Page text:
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Jonathan Mswazie
Gamira D
Mudyahoto T
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Gamira D
Mudyahoto T
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Global Educational Journal of Early Childhood and Adolescent

Vol. 2 (3)

Full Length Research Paper 

The socio-emotional dilemmas of primary school teaching in Anglophone post-colonial Africa: Policy implications for developing countries

Jonathan Mswazie, Mudyahoto T and Gamira D

Department of Curriculum Studies, Great Zimbabwe University, P. O. Box 1235, Masvingo, Zimbabwe.

Accepted 25 February, 2014

This study investigated the underlying reasons for pre-service university student teachers’ negative responses toward an innovative faculty-based primary teacher education programme. The purpose of the study was to understand and explain post-Sixth form trainee teachers’ resistance to teach in primary schools. The data to address the problem was collected by means of the descriptive survey comprised of a questionnaire and structured interview. The participants in the study consisted of 54 post-sixth form student teachers intake class 2004 who were the first group to pioneer a university based pre-service primary teacher training programme, 8 teacher educators and 12 school based mentors participating in the implementation of the programme. The results of the study indicate that post-Sixth form student teachers undertaking primary pre-service teacher education programme are at a socio- moral and emotional crossroads. Socially and morally, primary school teaching is perceived by trainees as being inferior and less rewarding than secondary school teaching. Economically, university based primary teacher education programs are felt to be financially stressful to the prospective student. Emotionally, students feel isolated and unsupported by their tutors. In light of the above, this study proposes a major overhaul in the conceptualisation, design and delivery of university based pre-service primary teacher education programmes for post sixth form student teachers. First, at policy level, funding policies for primary teaching should be coherent across colleges and universities. Second, at implementation level, university lecturers should regard primary school teaching as problematic emotionally, morally and financially. In view of this the concerns of university students should be incorporated in both the design and delivery of primary teacher education programmes.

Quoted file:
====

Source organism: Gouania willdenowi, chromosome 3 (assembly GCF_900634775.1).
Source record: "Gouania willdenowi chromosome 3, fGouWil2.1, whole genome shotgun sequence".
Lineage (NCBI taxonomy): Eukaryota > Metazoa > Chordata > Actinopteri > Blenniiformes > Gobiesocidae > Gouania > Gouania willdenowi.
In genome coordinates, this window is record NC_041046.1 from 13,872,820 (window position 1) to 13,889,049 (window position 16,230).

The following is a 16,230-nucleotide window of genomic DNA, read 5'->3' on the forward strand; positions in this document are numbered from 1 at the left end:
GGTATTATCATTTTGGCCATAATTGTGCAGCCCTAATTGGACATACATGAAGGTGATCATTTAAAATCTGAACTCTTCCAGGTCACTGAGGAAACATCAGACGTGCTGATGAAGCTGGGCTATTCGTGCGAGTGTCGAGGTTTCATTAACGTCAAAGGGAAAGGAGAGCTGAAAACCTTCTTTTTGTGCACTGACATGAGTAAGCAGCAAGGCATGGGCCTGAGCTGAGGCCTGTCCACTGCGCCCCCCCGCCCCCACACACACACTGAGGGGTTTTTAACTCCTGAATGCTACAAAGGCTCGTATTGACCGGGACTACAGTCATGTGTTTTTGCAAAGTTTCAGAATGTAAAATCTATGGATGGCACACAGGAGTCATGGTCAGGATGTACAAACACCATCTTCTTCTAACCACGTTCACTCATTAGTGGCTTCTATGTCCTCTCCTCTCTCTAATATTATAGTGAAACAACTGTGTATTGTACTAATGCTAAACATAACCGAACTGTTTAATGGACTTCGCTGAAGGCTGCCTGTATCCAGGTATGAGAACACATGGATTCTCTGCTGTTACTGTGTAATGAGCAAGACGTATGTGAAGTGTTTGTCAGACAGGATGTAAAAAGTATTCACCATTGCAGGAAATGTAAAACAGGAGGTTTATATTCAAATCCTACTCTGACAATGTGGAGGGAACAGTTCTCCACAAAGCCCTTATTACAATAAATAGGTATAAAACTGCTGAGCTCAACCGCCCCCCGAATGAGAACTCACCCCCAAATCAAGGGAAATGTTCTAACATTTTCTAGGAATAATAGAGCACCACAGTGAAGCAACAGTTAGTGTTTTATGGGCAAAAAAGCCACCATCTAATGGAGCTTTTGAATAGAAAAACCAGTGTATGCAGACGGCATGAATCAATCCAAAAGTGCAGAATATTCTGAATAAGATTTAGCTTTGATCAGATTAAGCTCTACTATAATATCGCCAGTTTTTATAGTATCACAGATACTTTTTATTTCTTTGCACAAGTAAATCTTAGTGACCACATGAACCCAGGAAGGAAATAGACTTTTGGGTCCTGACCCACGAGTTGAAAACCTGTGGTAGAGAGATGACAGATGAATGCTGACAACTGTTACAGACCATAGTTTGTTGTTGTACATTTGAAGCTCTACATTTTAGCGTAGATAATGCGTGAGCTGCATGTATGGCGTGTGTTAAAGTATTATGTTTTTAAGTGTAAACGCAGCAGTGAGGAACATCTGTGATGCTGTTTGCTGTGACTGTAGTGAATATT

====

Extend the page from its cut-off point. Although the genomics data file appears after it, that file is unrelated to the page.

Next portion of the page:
Key words: Primary school teaching; emotional dilemmas; resistance, post-Sixth form student teachers, Zimbabwe.